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Pillar To Post Newsletter May 2019

seasonal sense

SEASONAL SENSE

Top Tips for A Summer-Ready Home

Spread tasks over a few weeks to be set for a worry-free, enjoyable summer.

INDOORS

  • Close the chimney flue to prevent insects from entering and to help keep cool air in.
  • If possible, take area rugs outside and hang them over a deck or porch rail to air out.
  • Change the rotation of ceiling fans to the summer setting. Give the unit a good dusting to avoid blowing dust around the room.
  • Switch out heavy bedding for lightweight summer fabrics. Have your winter bedding cleaned before storing it away for the season.
  • Repot houseplants to give their roots a fresh start for the summer.

OUTDOORS

  • Power wash decks and patios and seal surfaces as appropriate.
  • If paint is peeling, cracking, or chipped, repair and repaint now to limit damage to the underlying materials.
  • Remove window screens and clean them with a soft brush and soapy water. Rinse well and allow them to dry in the sun before reinstalling.
  • Have the air conditioning unit serviced to ensure peak operation. Promote good air intake by keeping plants around the unit trimmed.
  • Clear dirt and debris from gutters and eaves.
  • Seal cracks in the driveway and keep walkways clear of debris and overgrown plants.
  • Test irrigation and sprinkler systems and replace any broken sprinkler heads or emitters. Check for proper water coverage and adjust if necessary.

Now, on to summer!


LIFE SMARTS

Moving?

life smarts

Be sure to pack these items in your car to make the first few days in your new home easier.

  • Medications that you will need right away.
  • A couple of pots, pans, cups and plates so you don’t have to rummage through those kitchen boxes when it’s breakfast time.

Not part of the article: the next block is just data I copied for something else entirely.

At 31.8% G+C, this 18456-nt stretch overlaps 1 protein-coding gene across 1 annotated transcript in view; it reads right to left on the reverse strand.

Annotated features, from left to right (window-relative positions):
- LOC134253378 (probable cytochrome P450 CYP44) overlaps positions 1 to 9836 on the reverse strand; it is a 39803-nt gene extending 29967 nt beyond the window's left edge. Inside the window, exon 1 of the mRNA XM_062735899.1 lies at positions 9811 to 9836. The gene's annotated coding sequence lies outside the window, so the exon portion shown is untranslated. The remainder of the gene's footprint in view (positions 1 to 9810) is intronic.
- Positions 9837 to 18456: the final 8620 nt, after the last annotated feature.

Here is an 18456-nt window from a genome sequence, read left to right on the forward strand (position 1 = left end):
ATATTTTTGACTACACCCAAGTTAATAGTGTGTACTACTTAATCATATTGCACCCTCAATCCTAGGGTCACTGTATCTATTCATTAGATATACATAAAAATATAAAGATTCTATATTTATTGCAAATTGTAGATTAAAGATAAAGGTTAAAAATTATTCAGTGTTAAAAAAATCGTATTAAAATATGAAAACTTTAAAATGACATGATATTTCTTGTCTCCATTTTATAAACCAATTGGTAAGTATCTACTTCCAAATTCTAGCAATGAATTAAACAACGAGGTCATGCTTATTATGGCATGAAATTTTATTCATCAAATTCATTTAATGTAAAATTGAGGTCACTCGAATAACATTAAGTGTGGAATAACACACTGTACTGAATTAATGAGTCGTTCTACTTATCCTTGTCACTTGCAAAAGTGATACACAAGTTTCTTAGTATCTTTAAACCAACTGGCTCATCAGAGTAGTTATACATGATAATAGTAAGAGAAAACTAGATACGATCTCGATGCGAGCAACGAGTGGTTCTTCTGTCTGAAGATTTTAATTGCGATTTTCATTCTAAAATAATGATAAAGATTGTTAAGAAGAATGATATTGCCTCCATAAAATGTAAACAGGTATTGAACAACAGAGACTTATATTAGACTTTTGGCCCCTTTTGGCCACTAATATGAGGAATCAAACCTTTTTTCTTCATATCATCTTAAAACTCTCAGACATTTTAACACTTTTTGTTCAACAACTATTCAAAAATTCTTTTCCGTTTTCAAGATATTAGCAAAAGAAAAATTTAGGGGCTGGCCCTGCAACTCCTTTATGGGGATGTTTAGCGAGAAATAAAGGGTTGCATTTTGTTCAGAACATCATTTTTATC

• Clothes for the first few days, whether for work, school or just unpacking.
  • A few activities, toys, books, or games for the kids.
  • Pet food and medications, litter boxes, leashes and treats.
  • Towels, shampoo and soap, so you’re set for that first shower.
  • Sheets, pillows and blankets so you’re ready for the first night. Sleep tight!

inspection insights

INSPECTION INSIGHTS

Central Air:
Too Much or Too Little?

You want your home to be cool and comfortable when the temperatures soar. But an air conditioning system that’s oversized for the house isn’t the best way to go. “Oversized” doesn’t refer to the physical size, but rather the system capacity. An oversized system is sized to operate optimally on the hottest day of the season, but the rest of the time that capacity isn’t needed. Yes, it will cool the house very quickly, using short “on” cycles. However, this is inefficient and won’t dehumidify the house adequately, wasting energy and leaving the air feeling cold and clammy.

If you want peak efficiency and dehumidification without worry that your system can’t keep up in the hottest day, choose a system that will operate at two capacities. It’s like having two AC systems in one – an undersized mode that will have very long “on” cycles and a larger capacity mode to keep you comfortable even on the hottest days of the year.

If you’re considering a replacement air conditioning system, be sure to ask your installer about these two-stage compressor systems. You’ll be ready to beat the heat efficiently and comfortably.


paint3

CREATIVE HOME

How To Use That Extra Paint

Have some paint left over from a recent project? Don’t just store it away. Put it to good use with some of these creative ideas:

  1. Paint the inside of a linen or coat closet.
  2. Use it on shelves or cabinets in your garage or shed.
  3. Refresh a patio bench or table with leftover exterior paint.
  4. Paint picture frames to create a unified look for your photo gallery.
  5. Add a quick coat to the inside of a bookshelf for a pop of color.
  6. Paint the outsides of flower pots in a solid color, or get creative with a design.
  7. Transform a yard-sale table or chair into a one-of-a-kind find.
  8. Customize a canvas tote with water-thinned latex paint.

paint1 paint2


pet1 pet2

HOME & LIFE

Pet Project: Hot Weather and Your Furry Friends

Pets can overheat when the temperature and humidity climb. Some simple precautions to take include:

  • Have plenty of clean, fresh water available indoors and out.
  • Provide a shady spot so your pets can get out of the sun.